control regime on products with encryption capabilities for confidentiality is intended to serve two primary purposes:
• To delay the spread of strong cryptographic capabilities and the use of those capabilities throughout the world. Senior intelligence officials recognize that in the long run, the ability of intelligence agencies to engage in signals intelligence will inevitably diminish due to a variety of technological trends, including the greater use of cryptography.1
• To give the U.S. government a tool for monitoring and influencing the commercial development of cryptography. Since any U.S. vendor that wishes to export a product with encryption capabilities for confidentiality must approach the U.S. government for permission to do so, the export license approval process is an opportunity for the U.S. government to learn in detail about the capabilities of such products. Moreover, the results of the license approval process have influenced the cryptography that is available on the international market.
Authority to regulate imports and exports of products with cryptographic capabilities to and from the United States derives from two items of legislation: the Arms Export Control Act (AECA) of 1949 (intended to regulate munitions) and the Export Administration Act (EAA; intended to regulate so-called dual-use products3). The AECA is the legislative basis for the International Traffic in Arms Regulations (ITAR), in which the U.S. Munitions List (USML) is defined and specified. Items on the USML are regarded for purposes of import and export as munitions, and the ITAR are administered by the Department of State. The EAA is the legislative basis for the Export Administration Regulations (EAR), which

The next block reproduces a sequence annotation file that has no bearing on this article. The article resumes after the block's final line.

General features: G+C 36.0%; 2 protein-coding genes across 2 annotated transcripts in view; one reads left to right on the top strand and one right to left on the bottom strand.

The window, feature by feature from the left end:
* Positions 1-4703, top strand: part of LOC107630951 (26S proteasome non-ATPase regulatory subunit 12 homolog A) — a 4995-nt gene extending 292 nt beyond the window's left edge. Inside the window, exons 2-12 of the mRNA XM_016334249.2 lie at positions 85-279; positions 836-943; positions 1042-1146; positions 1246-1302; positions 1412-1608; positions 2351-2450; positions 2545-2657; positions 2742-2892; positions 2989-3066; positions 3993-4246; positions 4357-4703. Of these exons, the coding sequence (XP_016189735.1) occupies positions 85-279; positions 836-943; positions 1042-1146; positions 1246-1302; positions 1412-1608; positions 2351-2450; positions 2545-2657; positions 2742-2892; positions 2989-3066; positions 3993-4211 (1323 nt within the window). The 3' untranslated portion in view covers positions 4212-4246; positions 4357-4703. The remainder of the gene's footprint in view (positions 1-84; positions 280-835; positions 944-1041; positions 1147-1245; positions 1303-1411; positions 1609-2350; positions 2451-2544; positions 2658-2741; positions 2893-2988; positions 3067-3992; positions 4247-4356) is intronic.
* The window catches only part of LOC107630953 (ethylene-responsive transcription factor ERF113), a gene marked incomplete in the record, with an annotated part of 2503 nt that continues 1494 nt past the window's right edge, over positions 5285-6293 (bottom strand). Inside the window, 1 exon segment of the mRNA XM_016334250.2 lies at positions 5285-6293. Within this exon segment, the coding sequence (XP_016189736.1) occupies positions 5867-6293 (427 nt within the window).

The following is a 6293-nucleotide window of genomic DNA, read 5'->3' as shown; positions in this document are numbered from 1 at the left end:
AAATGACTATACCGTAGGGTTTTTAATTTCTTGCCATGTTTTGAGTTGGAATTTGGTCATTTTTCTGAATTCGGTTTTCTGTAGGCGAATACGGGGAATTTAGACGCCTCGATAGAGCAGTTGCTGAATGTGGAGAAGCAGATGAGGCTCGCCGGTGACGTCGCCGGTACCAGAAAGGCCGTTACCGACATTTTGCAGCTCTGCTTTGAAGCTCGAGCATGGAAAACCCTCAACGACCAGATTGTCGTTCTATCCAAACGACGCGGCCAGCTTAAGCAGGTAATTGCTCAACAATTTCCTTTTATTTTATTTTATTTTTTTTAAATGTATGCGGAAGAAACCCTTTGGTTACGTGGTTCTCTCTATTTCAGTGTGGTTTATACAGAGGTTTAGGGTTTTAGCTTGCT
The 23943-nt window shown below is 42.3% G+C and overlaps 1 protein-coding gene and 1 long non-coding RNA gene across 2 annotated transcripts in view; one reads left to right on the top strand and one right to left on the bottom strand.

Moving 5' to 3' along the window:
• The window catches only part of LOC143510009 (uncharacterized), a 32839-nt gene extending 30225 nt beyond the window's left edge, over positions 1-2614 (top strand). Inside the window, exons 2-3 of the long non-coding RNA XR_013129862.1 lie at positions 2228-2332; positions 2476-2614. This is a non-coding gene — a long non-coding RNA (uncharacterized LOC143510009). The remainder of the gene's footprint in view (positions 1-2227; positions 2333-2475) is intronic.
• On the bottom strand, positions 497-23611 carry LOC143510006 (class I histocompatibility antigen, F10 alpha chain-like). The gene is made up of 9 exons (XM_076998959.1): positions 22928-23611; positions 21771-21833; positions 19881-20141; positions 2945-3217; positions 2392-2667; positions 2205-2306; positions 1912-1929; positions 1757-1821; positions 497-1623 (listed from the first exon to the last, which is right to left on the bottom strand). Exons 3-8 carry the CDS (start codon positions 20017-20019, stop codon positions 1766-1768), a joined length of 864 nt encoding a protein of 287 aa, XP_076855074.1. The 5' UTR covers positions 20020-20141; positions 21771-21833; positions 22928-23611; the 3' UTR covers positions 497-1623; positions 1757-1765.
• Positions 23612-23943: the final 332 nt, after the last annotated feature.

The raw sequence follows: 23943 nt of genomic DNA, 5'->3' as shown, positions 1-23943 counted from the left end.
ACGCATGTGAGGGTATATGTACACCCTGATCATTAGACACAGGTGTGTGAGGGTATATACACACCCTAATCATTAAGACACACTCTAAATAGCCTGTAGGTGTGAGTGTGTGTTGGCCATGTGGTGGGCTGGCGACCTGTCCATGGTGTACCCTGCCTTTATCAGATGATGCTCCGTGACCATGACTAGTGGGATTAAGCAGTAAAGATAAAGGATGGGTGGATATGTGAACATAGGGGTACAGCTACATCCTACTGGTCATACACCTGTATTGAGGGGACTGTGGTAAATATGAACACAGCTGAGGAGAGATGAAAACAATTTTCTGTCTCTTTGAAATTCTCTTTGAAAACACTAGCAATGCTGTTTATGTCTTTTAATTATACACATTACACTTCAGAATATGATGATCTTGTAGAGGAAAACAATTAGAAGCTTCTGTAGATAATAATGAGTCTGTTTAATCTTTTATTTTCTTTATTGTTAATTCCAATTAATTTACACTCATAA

1 Although the committee came to this conclusion on its own, it is consistent with that of the Office of Technology Assessment, Information Security and Privacy in Network Environments, U.S. Government Printing Office, Washington, D.C., September 1994.
2 Two references that provide detailed descriptions of the U.S. export control regime for products with encryption capability are a memorandum by Fred Greguras of the law firm Fenwick & West (Palo Alto, Calif.), dated March 6, 1995, and titled ''Update on Current Status of U.S. Export Administration Regulations on Software" (available at http://www. batnet.com:80/oikoumene/SftwareEU.html), and a paper by Ira Rubinstein, "Export Controls on Encryption Software," in Coping with U.S. Export Controls 1994, Commercial Law & Practice Course Handbook Series No. A-733, Practicing Law Institute, October 18, 1995. The Greguras memorandum focuses primarily on the requirements of products controlled by the Commerce Control List, while the Rubinstein paper focuses primarily on how to move a product from the Munitions List to the Commerce Control List.
3 A dual-use item is one that has both military and civilian applications.